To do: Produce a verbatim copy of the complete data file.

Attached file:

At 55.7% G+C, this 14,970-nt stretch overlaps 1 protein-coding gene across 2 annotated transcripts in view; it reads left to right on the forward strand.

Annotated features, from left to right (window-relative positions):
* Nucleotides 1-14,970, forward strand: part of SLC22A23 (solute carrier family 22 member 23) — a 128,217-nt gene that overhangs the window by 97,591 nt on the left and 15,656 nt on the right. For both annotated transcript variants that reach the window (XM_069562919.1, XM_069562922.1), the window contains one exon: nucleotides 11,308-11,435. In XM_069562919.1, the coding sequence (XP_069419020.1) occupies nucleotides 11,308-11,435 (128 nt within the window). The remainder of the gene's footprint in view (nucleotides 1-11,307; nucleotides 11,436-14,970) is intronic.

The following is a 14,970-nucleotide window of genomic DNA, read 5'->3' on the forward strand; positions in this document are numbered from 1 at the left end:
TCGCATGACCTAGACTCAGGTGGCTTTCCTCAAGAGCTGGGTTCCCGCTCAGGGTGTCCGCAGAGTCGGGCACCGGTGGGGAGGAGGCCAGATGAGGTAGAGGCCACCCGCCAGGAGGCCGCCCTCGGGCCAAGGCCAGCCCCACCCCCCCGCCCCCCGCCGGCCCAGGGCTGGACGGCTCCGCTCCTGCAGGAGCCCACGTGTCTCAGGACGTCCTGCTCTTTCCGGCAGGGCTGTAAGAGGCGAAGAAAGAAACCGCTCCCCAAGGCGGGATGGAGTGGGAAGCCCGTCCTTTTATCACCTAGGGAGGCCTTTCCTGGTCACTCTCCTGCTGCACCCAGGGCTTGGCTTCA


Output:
At 55.7% G+C, this 14,970-nt stretch overlaps 1 protein-coding gene across 2 annotated transcripts in view; it reads left to right on the forward strand.

Annotated features, from left to right (window-relative positions):
* Nucleotides 1-14,970, forward strand: part of SLC22A23 (solute carrier family 22 member 23) — a 128,217-nt gene that overhangs the window by 97,591 nt on the left and 15,656 nt on the right. For both annotated transcript variants that reach the window (XM_069562919.1, XM_069562922.1), the window contains one exon: nucleotides 11,308-11,435. In XM_069562919.1, the coding sequence (XP_069419020.1) occupies nucleotides 11,308-11,435 (128 nt within the window). The remainder of the gene's footprint in view (nucleotides 1-11,307; nucleotides 11,436-14,970) is intronic.

The following is a 14,970-nucleotide window of genomic DNA, read 5'->3' on the forward strand; positions in this document are numbered from 1 at the left end:
TCGCATGACCTAGACTCAGGTGGCTTTCCTCAAGAGCTGGGTTCCCGCTCAGGGTGTCCGCAGAGTCGGGCACCGGTGGGGAGGAGGCCAGATGAGGTAGAGGCCACCCGCCAGGAGGCCGCCCTCGGGCCAAGGCCAGCCCCACCCCCCCGCCCCCCGCCGGCCCAGGGCTGGACGGCTCCGCTCCTGCAGGAGCCCACGTGTCTCAGGACGTCCTGCTCTTTCCGGCAGGGCTGTAAGAGGCGAAGAAAGAAACCGCTCCCCAAGGCGGGATGGAGTGGGAAGCCCGTCCTTTTATCACCTAGGGAGGCCTTTCCTGGTCACTCTCCTGCTGCACCCAGGGCTTGGCTTCA